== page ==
One side benefit or side effect of audiobooks is that you can't judge the author solely on the work. If its abridged, than the abridger deserves some credit or blame (see my thread on the Enchantment Audiobook), and the quality of the reading can also make or break the book.

Some of the best audiobooks I've listened to were read by the authors. An exceptional author/reader is John J Nance, who is an ex airline pilot and writes aviation thrillers. Because he wrote the book based on his own experiences, and reads the book as well you get about as clear a story as can be read.

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Stephan
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I don't listen well myself. In fact I should say I barely listen at all (just ask my wife). I cannot listen to an audiobook. None of it will sink in. I just sort of zone out, and stop listening. Reading on the other hand has the complete opposite effect. When reading, I am not capable of paying attention to anything else.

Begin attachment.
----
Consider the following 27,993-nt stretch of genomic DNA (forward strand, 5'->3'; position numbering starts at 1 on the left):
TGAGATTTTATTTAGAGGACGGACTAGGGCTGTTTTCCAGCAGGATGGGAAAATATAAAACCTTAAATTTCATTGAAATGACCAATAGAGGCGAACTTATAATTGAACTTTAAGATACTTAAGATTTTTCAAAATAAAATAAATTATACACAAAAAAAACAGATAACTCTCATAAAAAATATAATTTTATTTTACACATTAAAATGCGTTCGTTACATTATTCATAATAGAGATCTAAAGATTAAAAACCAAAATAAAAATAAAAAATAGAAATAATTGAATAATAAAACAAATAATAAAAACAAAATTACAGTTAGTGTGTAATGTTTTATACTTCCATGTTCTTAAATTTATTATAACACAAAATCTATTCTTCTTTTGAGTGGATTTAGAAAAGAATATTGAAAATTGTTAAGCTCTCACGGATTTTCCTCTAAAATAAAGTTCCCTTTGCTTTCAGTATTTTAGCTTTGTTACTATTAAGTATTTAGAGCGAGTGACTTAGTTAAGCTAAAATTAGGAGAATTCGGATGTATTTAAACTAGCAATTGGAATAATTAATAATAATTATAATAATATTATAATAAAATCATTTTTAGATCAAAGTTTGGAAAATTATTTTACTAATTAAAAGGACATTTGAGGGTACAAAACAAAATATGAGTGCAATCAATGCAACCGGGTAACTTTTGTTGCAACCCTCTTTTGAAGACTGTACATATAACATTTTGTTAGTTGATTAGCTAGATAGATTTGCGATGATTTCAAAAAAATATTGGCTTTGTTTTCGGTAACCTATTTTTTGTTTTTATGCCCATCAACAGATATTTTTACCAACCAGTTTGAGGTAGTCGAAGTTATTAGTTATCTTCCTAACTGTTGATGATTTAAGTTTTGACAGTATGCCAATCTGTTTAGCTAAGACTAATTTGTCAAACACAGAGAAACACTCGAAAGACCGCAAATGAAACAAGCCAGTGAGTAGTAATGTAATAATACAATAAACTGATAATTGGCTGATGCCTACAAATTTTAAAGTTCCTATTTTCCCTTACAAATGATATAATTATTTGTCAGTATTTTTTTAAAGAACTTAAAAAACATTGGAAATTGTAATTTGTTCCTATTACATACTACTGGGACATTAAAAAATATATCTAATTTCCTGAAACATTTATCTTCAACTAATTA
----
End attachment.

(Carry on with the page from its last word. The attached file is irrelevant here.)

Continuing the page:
I know reading is supposed to benefit the brain. It could be just a coincidence, but the only grandparent of mine that never read much of anything was the only one to develop alzheimers.

Whatever circuits reading touches in the brain, I would be curious to know if audio books do the same thing.

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Scott R
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I love audiobooks. I do a lot of my reading that way.
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Boon